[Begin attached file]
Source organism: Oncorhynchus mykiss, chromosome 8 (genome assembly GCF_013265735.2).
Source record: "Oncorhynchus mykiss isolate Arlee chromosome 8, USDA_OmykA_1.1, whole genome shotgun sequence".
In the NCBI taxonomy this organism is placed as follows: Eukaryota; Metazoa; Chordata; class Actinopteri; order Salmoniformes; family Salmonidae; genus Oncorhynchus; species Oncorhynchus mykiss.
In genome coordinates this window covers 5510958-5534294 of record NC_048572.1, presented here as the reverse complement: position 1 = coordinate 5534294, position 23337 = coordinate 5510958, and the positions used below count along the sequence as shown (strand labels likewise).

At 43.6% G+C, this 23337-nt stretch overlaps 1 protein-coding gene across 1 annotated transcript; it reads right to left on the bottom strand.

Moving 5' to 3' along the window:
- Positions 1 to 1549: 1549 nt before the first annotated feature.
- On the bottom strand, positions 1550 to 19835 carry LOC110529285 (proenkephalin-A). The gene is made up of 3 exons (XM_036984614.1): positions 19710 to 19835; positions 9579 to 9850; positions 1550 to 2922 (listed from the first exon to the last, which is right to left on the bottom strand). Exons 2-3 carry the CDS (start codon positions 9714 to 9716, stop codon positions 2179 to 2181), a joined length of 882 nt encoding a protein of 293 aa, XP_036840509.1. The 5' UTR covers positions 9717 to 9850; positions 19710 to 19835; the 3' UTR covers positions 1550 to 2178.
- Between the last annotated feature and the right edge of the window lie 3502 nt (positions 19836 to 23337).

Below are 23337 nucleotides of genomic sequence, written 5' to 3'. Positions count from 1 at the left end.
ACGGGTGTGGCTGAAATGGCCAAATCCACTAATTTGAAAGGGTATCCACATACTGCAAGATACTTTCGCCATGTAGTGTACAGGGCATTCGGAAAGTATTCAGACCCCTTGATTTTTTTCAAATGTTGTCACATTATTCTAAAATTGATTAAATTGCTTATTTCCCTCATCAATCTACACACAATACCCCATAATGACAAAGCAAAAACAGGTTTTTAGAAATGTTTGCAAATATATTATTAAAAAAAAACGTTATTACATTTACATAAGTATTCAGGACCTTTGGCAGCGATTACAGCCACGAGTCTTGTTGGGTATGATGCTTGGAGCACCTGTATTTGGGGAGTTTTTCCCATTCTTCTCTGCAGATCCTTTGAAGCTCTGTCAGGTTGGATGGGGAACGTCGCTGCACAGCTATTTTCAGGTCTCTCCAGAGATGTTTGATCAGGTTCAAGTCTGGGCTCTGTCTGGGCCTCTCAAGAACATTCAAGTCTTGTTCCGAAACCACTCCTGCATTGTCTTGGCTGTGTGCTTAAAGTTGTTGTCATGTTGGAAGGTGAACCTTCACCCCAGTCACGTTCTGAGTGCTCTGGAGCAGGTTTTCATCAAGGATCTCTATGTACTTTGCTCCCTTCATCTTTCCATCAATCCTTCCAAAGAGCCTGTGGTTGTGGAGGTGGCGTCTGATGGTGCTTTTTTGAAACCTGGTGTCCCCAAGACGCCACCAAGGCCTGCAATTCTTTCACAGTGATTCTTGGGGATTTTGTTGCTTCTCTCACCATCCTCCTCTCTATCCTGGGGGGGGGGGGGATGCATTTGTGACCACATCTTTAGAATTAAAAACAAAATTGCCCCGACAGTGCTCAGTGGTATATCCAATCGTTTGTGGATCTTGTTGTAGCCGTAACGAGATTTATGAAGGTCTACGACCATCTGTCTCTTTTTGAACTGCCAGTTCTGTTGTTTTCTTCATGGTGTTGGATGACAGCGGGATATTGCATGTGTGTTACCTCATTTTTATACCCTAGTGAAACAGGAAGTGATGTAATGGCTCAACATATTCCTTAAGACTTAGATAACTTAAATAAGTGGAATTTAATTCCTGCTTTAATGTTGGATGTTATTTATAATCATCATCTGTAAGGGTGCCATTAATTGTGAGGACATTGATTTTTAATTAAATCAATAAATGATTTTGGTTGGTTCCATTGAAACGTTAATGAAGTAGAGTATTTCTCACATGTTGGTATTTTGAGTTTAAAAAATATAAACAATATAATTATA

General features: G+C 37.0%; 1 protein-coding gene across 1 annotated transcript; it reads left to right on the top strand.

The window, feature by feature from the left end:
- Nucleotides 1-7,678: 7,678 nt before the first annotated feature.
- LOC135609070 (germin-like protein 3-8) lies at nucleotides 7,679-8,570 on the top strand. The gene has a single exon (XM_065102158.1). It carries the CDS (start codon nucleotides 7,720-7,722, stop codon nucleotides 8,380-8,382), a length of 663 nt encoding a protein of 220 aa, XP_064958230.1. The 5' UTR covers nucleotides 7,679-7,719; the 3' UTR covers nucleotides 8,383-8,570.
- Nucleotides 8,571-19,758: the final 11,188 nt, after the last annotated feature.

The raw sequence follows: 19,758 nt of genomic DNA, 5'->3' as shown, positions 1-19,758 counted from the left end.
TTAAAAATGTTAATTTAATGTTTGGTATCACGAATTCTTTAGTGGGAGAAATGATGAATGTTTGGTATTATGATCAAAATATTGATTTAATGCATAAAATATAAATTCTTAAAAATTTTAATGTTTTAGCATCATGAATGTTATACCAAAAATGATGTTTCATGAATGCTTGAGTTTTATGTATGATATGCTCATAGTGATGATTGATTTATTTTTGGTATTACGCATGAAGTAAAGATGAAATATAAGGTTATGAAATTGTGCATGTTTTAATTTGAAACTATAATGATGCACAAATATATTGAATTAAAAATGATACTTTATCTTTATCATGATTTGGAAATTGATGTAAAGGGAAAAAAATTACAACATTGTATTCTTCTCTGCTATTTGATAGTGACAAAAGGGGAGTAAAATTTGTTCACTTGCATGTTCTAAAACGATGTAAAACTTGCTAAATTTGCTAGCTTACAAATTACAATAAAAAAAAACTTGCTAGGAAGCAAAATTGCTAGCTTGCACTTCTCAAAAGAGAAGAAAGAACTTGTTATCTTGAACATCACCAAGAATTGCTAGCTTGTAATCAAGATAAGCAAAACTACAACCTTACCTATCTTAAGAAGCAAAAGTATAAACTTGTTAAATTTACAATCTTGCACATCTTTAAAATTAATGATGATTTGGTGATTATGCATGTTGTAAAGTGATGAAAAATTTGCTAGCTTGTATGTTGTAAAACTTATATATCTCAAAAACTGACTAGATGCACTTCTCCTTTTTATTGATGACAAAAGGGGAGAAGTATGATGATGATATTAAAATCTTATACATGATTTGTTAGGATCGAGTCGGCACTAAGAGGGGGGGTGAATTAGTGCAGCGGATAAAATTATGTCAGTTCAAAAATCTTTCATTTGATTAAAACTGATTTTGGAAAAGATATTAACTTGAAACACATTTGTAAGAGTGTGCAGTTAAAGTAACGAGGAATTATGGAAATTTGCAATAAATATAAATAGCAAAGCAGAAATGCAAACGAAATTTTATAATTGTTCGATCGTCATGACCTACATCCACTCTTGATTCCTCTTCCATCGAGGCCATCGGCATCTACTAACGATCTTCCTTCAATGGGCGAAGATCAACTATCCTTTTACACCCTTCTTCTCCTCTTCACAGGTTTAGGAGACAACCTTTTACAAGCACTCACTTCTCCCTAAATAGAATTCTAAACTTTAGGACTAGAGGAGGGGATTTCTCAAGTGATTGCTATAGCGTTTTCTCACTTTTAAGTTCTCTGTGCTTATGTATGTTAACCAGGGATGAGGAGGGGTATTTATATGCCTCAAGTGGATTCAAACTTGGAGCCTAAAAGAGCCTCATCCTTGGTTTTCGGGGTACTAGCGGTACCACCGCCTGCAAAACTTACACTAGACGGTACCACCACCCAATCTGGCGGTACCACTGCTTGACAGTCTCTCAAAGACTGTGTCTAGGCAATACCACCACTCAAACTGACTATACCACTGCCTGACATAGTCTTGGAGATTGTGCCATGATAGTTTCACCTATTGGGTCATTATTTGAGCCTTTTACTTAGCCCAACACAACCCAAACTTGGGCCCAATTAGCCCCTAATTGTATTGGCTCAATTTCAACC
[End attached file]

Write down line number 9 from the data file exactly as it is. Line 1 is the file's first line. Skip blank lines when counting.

- Between the last annotated feature and the right edge of the window lie 3502 nt (positions 19836 to 23337).